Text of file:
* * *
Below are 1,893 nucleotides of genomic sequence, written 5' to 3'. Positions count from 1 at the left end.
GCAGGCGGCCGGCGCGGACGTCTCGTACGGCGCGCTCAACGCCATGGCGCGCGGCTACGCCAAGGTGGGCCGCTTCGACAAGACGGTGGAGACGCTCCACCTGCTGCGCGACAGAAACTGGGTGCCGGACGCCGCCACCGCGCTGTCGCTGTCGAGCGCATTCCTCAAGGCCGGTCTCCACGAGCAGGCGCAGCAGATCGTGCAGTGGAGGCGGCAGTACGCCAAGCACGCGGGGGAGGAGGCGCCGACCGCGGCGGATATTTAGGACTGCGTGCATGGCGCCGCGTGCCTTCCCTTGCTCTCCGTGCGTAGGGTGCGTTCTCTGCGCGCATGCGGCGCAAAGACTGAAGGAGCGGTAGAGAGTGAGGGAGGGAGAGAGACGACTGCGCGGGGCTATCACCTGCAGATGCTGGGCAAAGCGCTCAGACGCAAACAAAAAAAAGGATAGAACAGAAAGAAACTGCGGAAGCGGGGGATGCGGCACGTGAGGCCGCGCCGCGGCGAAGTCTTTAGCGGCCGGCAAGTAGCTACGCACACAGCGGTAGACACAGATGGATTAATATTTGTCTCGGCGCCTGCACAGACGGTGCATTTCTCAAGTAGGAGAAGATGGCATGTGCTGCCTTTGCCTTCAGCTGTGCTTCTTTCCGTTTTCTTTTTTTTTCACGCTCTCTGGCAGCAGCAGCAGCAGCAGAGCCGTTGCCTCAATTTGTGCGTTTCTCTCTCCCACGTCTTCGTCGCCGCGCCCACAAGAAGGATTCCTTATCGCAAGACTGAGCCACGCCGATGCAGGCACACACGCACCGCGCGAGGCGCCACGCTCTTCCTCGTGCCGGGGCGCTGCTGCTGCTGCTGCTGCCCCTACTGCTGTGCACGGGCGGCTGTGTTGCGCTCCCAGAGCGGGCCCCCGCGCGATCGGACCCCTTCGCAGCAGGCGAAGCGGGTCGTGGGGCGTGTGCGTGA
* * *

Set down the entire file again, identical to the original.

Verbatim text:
Below are 1,893 nucleotides of genomic sequence, written 5' to 3'. Positions count from 1 at the left end.
GCAGGCGGCCGGCGCGGACGTCTCGTACGGCGCGCTCAACGCCATGGCGCGCGGCTACGCCAAGGTGGGCCGCTTCGACAAGACGGTGGAGACGCTCCACCTGCTGCGCGACAGAAACTGGGTGCCGGACGCCGCCACCGCGCTGTCGCTGTCGAGCGCATTCCTCAAGGCCGGTCTCCACGAGCAGGCGCAGCAGATCGTGCAGTGGAGGCGGCAGTACGCCAAGCACGCGGGGGAGGAGGCGCCGACCGCGGCGGATATTTAGGACTGCGTGCATGGCGCCGCGTGCCTTCCCTTGCTCTCCGTGCGTAGGGTGCGTTCTCTGCGCGCATGCGGCGCAAAGACTGAAGGAGCGGTAGAGAGTGAGGGAGGGAGAGAGACGACTGCGCGGGGCTATCACCTGCAGATGCTGGGCAAAGCGCTCAGACGCAAACAAAAAAAAGGATAGAACAGAAAGAAACTGCGGAAGCGGGGGATGCGGCACGTGAGGCCGCGCCGCGGCGAAGTCTTTAGCGGCCGGCAAGTAGCTACGCACACAGCGGTAGACACAGATGGATTAATATTTGTCTCGGCGCCTGCACAGACGGTGCATTTCTCAAGTAGGAGAAGATGGCATGTGCTGCCTTTGCCTTCAGCTGTGCTTCTTTCCGTTTTCTTTTTTTTTCACGCTCTCTGGCAGCAGCAGCAGCAGCAGAGCCGTTGCCTCAATTTGTGCGTTTCTCTCTCCCACGTCTTCGTCGCCGCGCCCACAAGAAGGATTCCTTATCGCAAGACTGAGCCACGCCGATGCAGGCACACACGCACCGCGCGAGGCGCCACGCTCTTCCTCGTGCCGGGGCGCTGCTGCTGCTGCTGCTGCCCCTACTGCTGTGCACGGGCGGCTGTGTTGCGCTCCCAGAGCGGGCCCCCGCGCGATCGGACCCCTTCGCAGCAGGCGAAGCGGGTCGTGGGGCGTGTGCGTGA